It is clear that most Republicans have decided to accept that their new president is a pathological liar. The attitude now seems to be along the lines of: "Yes, heh, he does tell amusing whoppers, doesn't he? Such a character."
Some have even decided that this characteristic is quaint enough to emulate. The new vice president, for instance, chose to endorse one of his boss's most egregious lies: which is to say, chose to lie with cheerful abandon himself. When asked whether Trump's cynical untruth -- that "millions of people... voted illegally" -- was untrue, Mike Pence had this to say: "Look, I don't know that is a false statement."
Well, yes, Michael, you do know. You don't always have to see something to know it with certainty. You have unimpeachable knowledge, for instance -- even without looking in the mirror or feeling your head -- that you haven't in the past few minutes grown horns and a tail. In short: you're a liar.
Dishonesty is contagious. Reince Priebus, Chairman of the RNC and once considered relatively decent, also decided he'd experiment with this same monstrous fib.
Now, what if lying isn't just a quirky, adorable attribute, like stubby fingers or fake hair? What if it matters deeply, when it comes to, say, the safety and integrity of the republic? I ask you to entertain this wacky possibility, just for a moment, before shrugging it off as partisan neurosis.
I pointed out on Saturday that the president-to-be is likely to occupy that office primarily because of radical intervention on the part of Vladimir Putin and James Comey. Yesterday, Paul Krugman came to the same conclusion: "Did the combination of Russian and F.B.I. intervention swing the election? Yes. Mrs. Clinton lost three states -- Michigan, Wisconsin, and Pennsylvania -- by less than a percentage point, and Florida by only slightly more. If she had won any three of those states, she would be president-elect. Is there any reasonable doubt that Putin/Comey made the difference?"
Trump of course vehemently denies this: Russia's helpful subversion of the American electoral process on his behalf. And, by sheer coincidence, this denial proves to be simply the latest in a thematic stream of calculated lies. You see, Donald Trump has been misleading the nation regarding Putin -- and his relationship to that autocrat -- for years. Let's revisit some of those falsehoods, which seemed kind of innocuous at the time.
Trump has explained that he has "no relationship with" Putin; he has also stated, "I do have a relationship with him." One of these has to be a lie, don't you think?
Trump has insisted that he has "never met" Putin; he has also stated that he has met Putin: "Yes. One time, yes. Long time ago." Again, both of these cannot be true.
Trump has reported that "he spoke to Putin directly and indirectly." Here we don't have a lie, just an oddly cagey revision: "Trump sat down for an interview with Fox News' Bret Baier, who asked if he'd ever spoken directly to Vladimir Putin. 'Yeah, I have no comment on that,' Trump replied. 'No comment.' Reminded that he rarely shies away from questions, the presidential candidate added, 'Yeah, but I don't want to comment.'"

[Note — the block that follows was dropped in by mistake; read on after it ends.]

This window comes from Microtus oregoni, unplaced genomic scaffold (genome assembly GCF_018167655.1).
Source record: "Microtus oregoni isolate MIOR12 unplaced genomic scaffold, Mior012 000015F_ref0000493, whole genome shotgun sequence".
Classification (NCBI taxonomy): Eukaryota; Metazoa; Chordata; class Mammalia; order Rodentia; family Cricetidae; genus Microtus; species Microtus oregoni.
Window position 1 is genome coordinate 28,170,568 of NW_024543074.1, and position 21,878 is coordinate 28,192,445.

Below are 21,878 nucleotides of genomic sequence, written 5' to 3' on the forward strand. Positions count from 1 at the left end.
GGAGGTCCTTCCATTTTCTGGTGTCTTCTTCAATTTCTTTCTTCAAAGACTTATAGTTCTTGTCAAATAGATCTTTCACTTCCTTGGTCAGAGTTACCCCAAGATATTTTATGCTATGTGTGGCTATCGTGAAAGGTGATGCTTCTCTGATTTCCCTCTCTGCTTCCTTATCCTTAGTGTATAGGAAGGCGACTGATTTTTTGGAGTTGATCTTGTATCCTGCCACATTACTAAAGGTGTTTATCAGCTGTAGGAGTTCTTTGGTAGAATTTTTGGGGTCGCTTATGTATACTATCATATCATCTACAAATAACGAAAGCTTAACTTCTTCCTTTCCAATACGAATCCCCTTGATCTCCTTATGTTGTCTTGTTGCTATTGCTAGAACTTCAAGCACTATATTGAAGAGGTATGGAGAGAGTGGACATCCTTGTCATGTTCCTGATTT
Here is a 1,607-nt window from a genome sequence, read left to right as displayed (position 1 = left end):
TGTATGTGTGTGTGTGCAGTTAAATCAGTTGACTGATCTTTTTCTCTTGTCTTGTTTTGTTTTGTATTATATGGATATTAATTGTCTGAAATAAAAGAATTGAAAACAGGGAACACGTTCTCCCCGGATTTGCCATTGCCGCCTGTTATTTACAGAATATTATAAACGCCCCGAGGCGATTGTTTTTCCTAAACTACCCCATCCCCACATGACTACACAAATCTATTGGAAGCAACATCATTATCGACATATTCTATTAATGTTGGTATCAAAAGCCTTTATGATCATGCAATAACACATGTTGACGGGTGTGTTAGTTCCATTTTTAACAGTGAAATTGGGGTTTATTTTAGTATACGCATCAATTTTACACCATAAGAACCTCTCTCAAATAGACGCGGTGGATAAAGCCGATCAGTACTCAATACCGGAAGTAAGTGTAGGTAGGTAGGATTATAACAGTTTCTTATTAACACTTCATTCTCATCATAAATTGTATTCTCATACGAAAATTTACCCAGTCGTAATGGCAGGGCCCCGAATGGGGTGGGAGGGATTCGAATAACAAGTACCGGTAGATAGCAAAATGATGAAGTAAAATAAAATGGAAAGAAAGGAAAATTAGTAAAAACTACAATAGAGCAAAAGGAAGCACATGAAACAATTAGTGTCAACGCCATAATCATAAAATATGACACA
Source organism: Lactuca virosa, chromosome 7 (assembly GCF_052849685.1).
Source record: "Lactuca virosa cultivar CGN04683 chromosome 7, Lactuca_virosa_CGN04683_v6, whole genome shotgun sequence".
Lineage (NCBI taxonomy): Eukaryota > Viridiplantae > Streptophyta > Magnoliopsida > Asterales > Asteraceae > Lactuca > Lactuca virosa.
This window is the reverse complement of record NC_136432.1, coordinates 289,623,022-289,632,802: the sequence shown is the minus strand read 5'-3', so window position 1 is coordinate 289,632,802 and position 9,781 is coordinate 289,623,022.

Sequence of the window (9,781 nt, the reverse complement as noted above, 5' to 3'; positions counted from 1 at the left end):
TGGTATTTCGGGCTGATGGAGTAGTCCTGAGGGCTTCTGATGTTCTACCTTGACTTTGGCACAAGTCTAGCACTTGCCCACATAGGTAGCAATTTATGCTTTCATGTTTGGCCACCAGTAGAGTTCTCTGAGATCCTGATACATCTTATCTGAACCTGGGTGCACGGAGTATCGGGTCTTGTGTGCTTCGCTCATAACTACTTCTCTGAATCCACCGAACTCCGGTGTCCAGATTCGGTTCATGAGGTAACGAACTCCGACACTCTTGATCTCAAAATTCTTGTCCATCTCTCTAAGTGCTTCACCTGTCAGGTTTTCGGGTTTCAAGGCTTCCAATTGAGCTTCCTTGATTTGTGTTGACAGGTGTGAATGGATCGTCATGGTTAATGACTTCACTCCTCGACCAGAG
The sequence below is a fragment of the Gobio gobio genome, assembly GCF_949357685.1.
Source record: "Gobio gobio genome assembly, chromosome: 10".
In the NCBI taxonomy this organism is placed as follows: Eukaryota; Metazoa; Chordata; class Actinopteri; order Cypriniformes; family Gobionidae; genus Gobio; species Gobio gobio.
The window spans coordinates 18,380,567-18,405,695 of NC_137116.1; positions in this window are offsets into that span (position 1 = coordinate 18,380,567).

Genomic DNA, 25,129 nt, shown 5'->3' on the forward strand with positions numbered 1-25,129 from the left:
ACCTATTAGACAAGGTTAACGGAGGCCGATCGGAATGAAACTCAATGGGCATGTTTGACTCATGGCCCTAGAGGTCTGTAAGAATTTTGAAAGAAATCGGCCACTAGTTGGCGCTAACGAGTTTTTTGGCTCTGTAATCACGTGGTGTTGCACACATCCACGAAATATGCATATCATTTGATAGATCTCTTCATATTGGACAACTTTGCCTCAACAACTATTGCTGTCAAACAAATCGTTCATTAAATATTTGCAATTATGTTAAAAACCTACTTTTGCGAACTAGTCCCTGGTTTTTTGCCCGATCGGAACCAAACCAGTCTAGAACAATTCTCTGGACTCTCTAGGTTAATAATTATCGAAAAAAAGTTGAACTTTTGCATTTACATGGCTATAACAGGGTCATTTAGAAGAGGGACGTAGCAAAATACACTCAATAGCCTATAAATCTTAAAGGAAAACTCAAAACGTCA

So, two lies and a nervous evasion. What precisely is Trump trying to hide here? This tyrant whom he has both met and not met; with whom he has both a relationship and no relationship -- this same dictator has proven integral to the Orange Man seizing the White House.
Suddenly the act of lying doesn't seem quite so quaint, does it. If you'd like to investigate this alarming business further, I highly recommend that you read these:
"Trump and Putin: A Love Story" (David Remnick, The New Yorker)
"Putin's Puppet" (Franklin Foer, Slate)
"Donald Trump's Many, Many, Many, Many Ties to Russia" (Jeff Nesbit, Time)
Last week I wrote "A Plea To Concerned Republicans: Urge The Electoral College To Save The Nation From Trump." That was even before we were presented with the CIA's statement -- delivered with "high confidence" -- that Russia swayed the election to benefit the mother of all liars. This week, my plea has become that much more urgent.
You see, Alexander Hamilton was prescient here. He told us, in The Federalist Papers: No. 68, that the Electoral College was designed to protect the office of the president from "cabal, intrigue, and corruption." Why? Because these are "deadly adversaries of republican government." These pernicious influences can take many forms -- corrupt Senators, criminal business partners, etc. -- but Hamilton was especially concerned about one manifest danger: "the desire in foreign powers to gain an improper ascendant in our councils."
What's the single most terrifying possibility? The one that Hamilton warned against with special dread? The one that he insisted the Electoral College was crucially devised to prevent? That would be the catastrophe of a foreign power "raising a creature of their own to the chief magistracy of the Union."
The liar-elect -- soon to be the liar-in-chief -- has been revealed as precisely this: a creature raised by a foreign power (Russia) to the chief magistracy of the Union (the presidency).
It is time for those elected Republicans who are appalled and outraged by this situation -- the most vocal here being Senators John McCain and Lindsey Graham -- to instruct the Electoral College to do its duty: that is, to prevent this Manchurian candidate from ascending to the highest office in the land.